Va-Yiggash – on pain, on performance, and on power

In last week’s parshah I spoke about the dangers of the pressure to forgive. This week we are reminded that when people show true remorse for their actions, and in particular when they have learned from past behaviour, forgiveness is better for all involved. Judah was one of the brothers instrumental in throwing Joseph into the pit. It is notable that at that time he felt one of his brothers to be expendable. Knowing the pain he caused his father (Rashi has a midrash about how Judah suffered pain when he told Jacob about Joseph’s “death” to reinforce this idea), he could not allow Benjamin – the other of Rachel’s sons – to be sacrificed for the good of the group. Thus Judah has learned about loyalty, compassion, and is willing to sacrifice himself for those he loves. He earns Joseph’s forgiveness. Two touching moments follow. Joseph reveals his identity to his brothers and Jacob is brought to Joseph. What do these scenes tell us? Joseph had been hiding his true self for a long time. Of course his brothers did not know who he was, but even prior to their arrival in Egypt, Joseph was essentially a stranger. He was not able to be fully himself in the palace, particularly when cut off from his own community. This is a reminder of the relief one can feel when we shed whatever mask it is we may wear.

Many of us perform different social roles – we can be one person at work, one at home with our own families, one with our birth families, one with friends, etc. Even though we are different things to different people, we can still strive to be genuinely who we are. Part of Humanistic Judaism’s value is acknowledging that there are many ways of being Jewish, and that one should not artificially pretend to be something one is not. Joseph models the freedom that comes with integrity. He is happiest when he can fully be who he is. The reunification between Joseph and Jacob is very sweet. Both have suffered in the absence of one another, and this scene gives a sense of closure to the hurt amongst members of Joseph’s family.

Unfortunately, there are less happy lessons in this week’s portion as well. The famine Joseph had dreamed of arrives and Egypt is suffering. Joseph is able to control the economic and social situation in Egypt given his prophetic abilities. His brothers are given land and title and food because of Joseph’s work. They even enslave Egyptians as part of their economic management strategy. We know that in the story of the Exodus it is the Israelites who are enslaved. We should be reminded that power can be a wonderful thing but can also sow the seeds of a misuse of that power. Joseph attained great success and did a lot of good. He mitigated the effects of famine and thus earned his powerful position. But no one likes to feel that someone has power over them, and this is the problem. The Israelites will find themselves on the other side of that power dynamic soon enough. We must remember that it is important to be empowered, to feel in control of oneself and one’s behaviour, and to enjoy a sense of self-worth that comes out of who we are and what we do. It is also important to remember that we can use our power to similarly empower others and we can use it to disempower others. When our power infringes on that of others, resentment and anger are soon to follow. Though it may seem trite, we all do better when we all do better. This is another lesson from this parshah.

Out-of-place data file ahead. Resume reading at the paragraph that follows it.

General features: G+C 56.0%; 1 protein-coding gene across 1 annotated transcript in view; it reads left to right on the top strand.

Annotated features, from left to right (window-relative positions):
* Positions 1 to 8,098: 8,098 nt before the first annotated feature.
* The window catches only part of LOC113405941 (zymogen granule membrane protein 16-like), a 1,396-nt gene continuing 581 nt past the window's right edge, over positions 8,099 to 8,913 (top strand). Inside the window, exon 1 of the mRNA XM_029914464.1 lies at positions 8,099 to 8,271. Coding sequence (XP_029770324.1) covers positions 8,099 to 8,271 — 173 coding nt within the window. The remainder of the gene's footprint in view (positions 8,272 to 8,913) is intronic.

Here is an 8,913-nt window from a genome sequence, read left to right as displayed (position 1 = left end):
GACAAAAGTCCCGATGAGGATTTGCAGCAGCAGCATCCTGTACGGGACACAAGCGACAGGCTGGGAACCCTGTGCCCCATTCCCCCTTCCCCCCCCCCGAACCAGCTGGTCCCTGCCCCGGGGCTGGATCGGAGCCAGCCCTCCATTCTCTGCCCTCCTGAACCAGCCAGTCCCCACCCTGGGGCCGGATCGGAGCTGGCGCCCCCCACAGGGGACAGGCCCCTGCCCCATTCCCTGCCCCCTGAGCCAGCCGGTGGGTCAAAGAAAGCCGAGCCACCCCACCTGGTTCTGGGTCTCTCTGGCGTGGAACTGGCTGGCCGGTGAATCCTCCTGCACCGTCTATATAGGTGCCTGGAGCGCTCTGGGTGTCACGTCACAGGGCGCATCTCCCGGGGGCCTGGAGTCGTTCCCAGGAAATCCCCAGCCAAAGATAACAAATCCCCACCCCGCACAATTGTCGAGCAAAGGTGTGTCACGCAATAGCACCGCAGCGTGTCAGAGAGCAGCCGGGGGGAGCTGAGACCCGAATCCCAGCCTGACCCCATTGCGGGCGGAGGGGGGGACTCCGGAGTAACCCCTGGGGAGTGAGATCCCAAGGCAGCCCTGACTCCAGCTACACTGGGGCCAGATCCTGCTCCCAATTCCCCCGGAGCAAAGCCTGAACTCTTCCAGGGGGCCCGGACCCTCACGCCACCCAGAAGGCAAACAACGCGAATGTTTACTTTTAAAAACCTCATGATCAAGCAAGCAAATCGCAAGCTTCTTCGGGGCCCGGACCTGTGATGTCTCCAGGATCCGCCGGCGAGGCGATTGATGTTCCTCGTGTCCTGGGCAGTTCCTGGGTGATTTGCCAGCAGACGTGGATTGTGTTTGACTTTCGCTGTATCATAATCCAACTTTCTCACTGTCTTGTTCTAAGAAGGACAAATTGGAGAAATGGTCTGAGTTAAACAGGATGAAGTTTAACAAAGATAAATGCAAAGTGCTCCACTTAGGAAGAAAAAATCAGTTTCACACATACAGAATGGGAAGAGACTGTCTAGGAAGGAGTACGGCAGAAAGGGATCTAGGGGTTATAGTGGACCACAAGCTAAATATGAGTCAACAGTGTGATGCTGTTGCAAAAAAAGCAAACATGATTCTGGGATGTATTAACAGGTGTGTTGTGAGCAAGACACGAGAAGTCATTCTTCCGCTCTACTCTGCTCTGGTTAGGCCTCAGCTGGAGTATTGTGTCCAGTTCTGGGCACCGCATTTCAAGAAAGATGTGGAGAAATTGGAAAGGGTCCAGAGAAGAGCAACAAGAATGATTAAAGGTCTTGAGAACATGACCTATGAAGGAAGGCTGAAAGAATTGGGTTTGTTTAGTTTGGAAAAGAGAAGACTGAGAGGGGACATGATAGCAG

One thought on “Va-Yiggash – on pain, on performance, and on power

  1. A very beautiful commentary on this parshah. For me the question “Am I my brother’s keeper?” also has resonance here, both in the story of Joseph and his brothers, and in the ongoing story of the Israelites and their brothers the Egyptians. As an older brother, and as a recent discoverer of Humanistic Judaism, I’ve found this question to have taken on special resonance for me lately, as it seems to imply that we can’t always expect God to intervene; we have to be responsible for each other. The authors of the Hebrew Bible were at their best, in my opinion, when they touched on these kinds of timeless and universal themes.


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